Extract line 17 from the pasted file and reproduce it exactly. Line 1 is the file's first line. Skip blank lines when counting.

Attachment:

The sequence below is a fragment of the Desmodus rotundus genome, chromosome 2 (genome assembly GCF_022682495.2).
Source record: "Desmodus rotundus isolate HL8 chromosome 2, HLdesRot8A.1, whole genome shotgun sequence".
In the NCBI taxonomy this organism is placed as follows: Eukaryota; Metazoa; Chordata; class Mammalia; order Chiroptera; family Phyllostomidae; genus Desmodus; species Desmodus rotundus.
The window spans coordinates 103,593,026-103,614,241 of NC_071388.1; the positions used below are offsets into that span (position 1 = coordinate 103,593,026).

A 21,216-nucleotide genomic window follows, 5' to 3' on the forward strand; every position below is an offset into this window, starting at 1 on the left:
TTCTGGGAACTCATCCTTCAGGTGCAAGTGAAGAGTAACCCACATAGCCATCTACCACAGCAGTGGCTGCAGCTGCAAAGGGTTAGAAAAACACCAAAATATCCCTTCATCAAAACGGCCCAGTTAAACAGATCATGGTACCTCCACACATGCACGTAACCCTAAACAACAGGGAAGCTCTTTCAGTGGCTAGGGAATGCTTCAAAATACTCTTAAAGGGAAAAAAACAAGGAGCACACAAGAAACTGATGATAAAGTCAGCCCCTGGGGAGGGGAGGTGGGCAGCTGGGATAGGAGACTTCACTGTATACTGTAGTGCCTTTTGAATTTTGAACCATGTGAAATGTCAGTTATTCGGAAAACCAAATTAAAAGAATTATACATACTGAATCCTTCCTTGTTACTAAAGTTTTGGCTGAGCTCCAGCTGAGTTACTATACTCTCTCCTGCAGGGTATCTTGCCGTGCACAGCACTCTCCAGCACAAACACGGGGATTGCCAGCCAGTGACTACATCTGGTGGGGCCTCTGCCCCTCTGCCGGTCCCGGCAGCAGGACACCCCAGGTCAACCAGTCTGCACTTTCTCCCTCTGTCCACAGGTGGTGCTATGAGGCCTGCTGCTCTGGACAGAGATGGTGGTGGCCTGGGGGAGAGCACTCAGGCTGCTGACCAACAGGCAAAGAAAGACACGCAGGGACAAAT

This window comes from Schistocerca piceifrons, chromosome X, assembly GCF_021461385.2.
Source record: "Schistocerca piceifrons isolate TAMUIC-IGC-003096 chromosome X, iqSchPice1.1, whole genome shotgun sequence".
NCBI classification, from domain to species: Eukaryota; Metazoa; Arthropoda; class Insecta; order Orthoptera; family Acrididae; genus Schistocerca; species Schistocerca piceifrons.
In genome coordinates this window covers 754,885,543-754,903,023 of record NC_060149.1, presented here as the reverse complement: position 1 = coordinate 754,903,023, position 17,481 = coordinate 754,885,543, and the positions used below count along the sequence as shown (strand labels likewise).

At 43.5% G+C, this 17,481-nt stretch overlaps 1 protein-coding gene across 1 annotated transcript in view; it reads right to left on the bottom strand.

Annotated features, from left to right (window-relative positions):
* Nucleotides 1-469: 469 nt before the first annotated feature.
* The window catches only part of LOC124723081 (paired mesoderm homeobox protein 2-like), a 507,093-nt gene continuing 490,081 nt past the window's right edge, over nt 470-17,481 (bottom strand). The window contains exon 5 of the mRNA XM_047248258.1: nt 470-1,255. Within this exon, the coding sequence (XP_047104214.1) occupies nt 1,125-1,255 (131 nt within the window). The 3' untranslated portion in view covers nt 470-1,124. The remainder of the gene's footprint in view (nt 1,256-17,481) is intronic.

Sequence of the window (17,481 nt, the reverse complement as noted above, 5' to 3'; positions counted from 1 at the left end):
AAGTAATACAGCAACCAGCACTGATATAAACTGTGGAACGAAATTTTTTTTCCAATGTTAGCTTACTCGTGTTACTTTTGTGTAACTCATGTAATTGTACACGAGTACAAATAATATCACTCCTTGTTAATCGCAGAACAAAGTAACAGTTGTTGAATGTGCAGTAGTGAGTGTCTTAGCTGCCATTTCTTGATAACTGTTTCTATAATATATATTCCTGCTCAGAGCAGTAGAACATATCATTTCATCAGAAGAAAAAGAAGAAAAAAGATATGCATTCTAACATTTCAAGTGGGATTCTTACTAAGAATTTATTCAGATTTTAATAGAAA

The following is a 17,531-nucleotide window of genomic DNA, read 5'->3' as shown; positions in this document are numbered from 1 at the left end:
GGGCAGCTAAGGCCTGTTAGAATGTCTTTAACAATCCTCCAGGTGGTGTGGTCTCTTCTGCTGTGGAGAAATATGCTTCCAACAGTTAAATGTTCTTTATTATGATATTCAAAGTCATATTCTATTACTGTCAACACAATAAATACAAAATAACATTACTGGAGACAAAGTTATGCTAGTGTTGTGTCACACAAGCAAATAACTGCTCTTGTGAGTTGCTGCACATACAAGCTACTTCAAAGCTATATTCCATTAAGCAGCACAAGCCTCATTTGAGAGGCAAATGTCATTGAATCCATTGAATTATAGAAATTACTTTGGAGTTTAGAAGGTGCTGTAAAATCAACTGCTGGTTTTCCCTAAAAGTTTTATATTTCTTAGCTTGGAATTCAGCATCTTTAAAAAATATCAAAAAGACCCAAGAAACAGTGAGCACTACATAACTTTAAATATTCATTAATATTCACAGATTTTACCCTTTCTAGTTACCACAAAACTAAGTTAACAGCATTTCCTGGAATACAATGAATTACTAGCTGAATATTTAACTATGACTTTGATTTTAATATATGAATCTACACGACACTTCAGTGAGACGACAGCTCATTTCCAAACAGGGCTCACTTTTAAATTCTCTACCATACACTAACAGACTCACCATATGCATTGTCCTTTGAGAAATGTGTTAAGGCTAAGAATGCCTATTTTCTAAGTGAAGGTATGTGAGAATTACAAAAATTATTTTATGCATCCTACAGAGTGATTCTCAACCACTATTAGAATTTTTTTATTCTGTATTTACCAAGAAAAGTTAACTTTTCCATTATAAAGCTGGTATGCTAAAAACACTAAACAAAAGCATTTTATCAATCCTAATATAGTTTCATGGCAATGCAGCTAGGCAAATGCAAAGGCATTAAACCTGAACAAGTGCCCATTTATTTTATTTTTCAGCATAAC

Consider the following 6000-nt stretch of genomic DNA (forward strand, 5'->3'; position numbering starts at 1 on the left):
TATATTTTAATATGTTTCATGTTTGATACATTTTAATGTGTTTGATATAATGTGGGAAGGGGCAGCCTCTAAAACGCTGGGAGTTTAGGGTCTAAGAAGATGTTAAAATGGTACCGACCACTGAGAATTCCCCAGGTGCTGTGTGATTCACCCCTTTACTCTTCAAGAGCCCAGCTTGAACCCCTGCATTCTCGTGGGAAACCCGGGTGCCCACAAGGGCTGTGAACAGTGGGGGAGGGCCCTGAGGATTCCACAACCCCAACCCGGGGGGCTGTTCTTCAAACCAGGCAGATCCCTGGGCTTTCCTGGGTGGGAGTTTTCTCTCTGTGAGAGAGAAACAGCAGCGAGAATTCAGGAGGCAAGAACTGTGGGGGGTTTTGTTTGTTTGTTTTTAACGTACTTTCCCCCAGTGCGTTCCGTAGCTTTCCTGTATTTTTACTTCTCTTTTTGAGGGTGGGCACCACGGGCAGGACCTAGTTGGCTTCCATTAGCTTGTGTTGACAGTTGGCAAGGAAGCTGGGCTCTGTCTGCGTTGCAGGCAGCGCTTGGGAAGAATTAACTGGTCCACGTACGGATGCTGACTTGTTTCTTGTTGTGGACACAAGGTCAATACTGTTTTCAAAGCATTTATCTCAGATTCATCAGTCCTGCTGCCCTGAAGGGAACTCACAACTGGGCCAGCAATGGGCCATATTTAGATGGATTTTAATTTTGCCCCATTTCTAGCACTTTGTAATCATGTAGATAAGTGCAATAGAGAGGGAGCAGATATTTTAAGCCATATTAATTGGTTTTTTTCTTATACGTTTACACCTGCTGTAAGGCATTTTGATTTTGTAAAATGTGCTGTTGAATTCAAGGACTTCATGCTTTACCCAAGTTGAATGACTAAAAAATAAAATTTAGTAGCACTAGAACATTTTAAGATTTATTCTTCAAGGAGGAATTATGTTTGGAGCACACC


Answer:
The following is a 17,531-nucleotide window of genomic DNA, read 5'->3' as shown; positions in this document are numbered from 1 at the left end: